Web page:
Away from ‘celebrity scholars’, Mahdia Sarfaraz identifies several women right within our inner circles, who consistently serve their communities like beacons of light.
My friend and I, two Muslim women, were sitting by the lake where we had created countless child memories, reminiscing about the past and wondering at how much we had changed over the years. Suddenly, my heart filled with such emotion and excitement. With joy and pride I exclaimed “I love being a woman!”
Who just said that? Did that just come out of my mouth? Did I truly love being a woman?
The answer was yes…and it had taken me 23 years to realize that.
Always putting themselves down
The words caught me off guard. Those words felt so strange but yet felt so right. Never before had I even dreamed of saying those simple but empowering words. So why now? What had changed?
One of the oft-repeated stories in my family was about a cousin of mine who had exclaimed, “Then a girl should just die!” after being being confronted with narrow, shallow women’s roles. We would nod knowingly every time that story was narrated. Why wouldn’t we? We knew exactly what she was talking about.
Growing up, the women in my life seemed to lead unhappy lives. They were putting themselves down, constantly feeling the need to tweak and change themselves physically, and complaining about the responsibilities they were given as a woman.
These were strong women who had fled war, started life in a foreign country and raised their children with honour and dignity. Yet they just didn’t seem to be happy with themselves. Something was missing.
Muslim Women of perfection
Ten years later, I am blessed with the opportunity of meeting Muslim women who carry themselves with such honour, dignity and grace. These women are not only amazing wives but amazing mothers, and not only amazing mothers but amazing leaders, and not only amazing leaders but sincere, devout and pleased slaves of Allah (May Allah be pleased with them). Everything they do, they do with perfection, not because they are perfectionists but because they desire to do everything with Ihsan (excellence) purely for the pleasure of their Lord.
You might ask, “How do you know it is all sincere work?”
The fruits of their work are so clear that they can only indicate that the source was sincerity. May Allah increase them in all the good.
A beacon of light
I have had the blessing of spending some time with Ustadha Umm Umar, the backbone of Seekershub Academy. Not only is she a beacon of light on her own home, but she is also facilitating the spread of the light of Islam in homes all over the globe.
“All over the globe,” is something extremely significant, influence that others will never even come close to reaching. One of the most impirtant things she taught me, was the importance of making every single action meaningful and intentional as a means of drawing closer to Allah. Even something as small as washing a cup, or giving salams to a fellow sister transformed from“just do it,” to“just do it for Allah.”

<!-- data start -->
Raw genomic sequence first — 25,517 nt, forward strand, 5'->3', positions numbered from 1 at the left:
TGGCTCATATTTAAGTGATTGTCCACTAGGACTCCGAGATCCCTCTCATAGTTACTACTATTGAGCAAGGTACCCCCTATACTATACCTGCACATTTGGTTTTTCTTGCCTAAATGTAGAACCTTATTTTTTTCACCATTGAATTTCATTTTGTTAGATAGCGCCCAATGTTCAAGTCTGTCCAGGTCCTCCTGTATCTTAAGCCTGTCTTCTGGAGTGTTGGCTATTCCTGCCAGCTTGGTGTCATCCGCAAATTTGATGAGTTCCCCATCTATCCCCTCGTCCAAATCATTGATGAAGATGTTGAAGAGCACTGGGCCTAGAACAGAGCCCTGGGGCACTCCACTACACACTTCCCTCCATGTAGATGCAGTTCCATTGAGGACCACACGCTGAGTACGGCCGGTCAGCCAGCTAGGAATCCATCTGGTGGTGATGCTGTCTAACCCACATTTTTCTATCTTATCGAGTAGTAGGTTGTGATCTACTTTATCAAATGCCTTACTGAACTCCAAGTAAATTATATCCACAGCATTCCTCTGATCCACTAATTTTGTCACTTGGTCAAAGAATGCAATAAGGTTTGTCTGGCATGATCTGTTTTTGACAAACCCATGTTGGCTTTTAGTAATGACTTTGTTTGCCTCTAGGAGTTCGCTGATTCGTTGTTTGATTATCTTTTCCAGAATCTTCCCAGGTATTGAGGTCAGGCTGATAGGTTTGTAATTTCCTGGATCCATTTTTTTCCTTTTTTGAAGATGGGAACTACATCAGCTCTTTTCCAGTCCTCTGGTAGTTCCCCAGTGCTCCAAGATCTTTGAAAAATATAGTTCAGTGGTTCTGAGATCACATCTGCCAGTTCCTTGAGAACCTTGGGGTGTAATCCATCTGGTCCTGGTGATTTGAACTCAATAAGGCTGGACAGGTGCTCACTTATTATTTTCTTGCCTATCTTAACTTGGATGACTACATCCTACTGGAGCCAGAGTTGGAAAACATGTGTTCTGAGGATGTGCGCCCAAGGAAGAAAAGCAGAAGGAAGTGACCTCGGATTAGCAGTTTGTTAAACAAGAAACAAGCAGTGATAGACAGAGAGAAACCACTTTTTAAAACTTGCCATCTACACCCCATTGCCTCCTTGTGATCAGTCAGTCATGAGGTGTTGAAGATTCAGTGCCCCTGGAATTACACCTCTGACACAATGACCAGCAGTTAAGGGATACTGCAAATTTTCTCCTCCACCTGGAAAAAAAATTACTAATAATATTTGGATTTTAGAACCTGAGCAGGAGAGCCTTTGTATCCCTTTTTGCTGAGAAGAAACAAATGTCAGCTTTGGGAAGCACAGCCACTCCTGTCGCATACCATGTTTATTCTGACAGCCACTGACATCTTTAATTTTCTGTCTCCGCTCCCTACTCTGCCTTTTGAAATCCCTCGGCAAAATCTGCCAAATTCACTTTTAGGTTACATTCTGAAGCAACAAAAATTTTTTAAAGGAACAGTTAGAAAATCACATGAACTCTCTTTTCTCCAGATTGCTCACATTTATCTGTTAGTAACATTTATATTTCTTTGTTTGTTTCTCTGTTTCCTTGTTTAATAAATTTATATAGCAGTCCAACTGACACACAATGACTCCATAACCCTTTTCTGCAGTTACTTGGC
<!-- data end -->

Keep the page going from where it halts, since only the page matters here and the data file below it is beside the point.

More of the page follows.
Modestly and strength for His sake
I have also had the honour of spending time with Ustadha Saiema Syed Din, who is a beautiful example of how to be a modest and strong woman. I have never seen her neglect one for the other. There is always a beautiful combination of both; modesty and strength solely for the sake of Allah.
Here is the example of a woman who not only fills the role of wife and mother, but also the role of a leader. She brings the light of the Prophetic Character into the hearts of the children she teaches at Lote Tree Foundation, as well as their families. In fact, Shaykh Faraz Rabbani has mentioned countless times that the most well-behaved kids in the community are students from Lote Tree.
Not from her tongue, but from her heart
Being someone who lacks adab, I was embarrassed to be given the task of serving our teacher Ustadha Shehnaz Karim at the Seekershub Toronto Retreat in September 2015. Despite my shame, I was very grateful for the fruits that came forth from that heavy task.
My heart could sense that her every word flowed not from her tongue, but directly from her heart, where the love of Allah and His Prophet (Allah bless him and give him peace) resides. During our morning classes on the patio, the sisters would be transfixed, almost forgetting to go for breakfast as the words Ustadha Shehnaz spoke nourished them much more than food ever could. The main lesson she taught me was, “Be with Allah, fall in love with Him and all else will fall into place.”
Life changing? You bet!
Holding up the torches of light
Every moment with our beloved teachers has been fruitful. These teachers are amongst many other women, holding up the torches of light. It is up to us to take our candles to them, to light them up and start spreading that light to our hearts, homes, and communities.
May Allah increase our teachers in goodness (khair) and well-being (a’fiya) and gather us all together with our Beloved Prophet (Allah bless him and give him peace) in the gardens of Paradise. Aameen.
By Mahdia Sarfaraz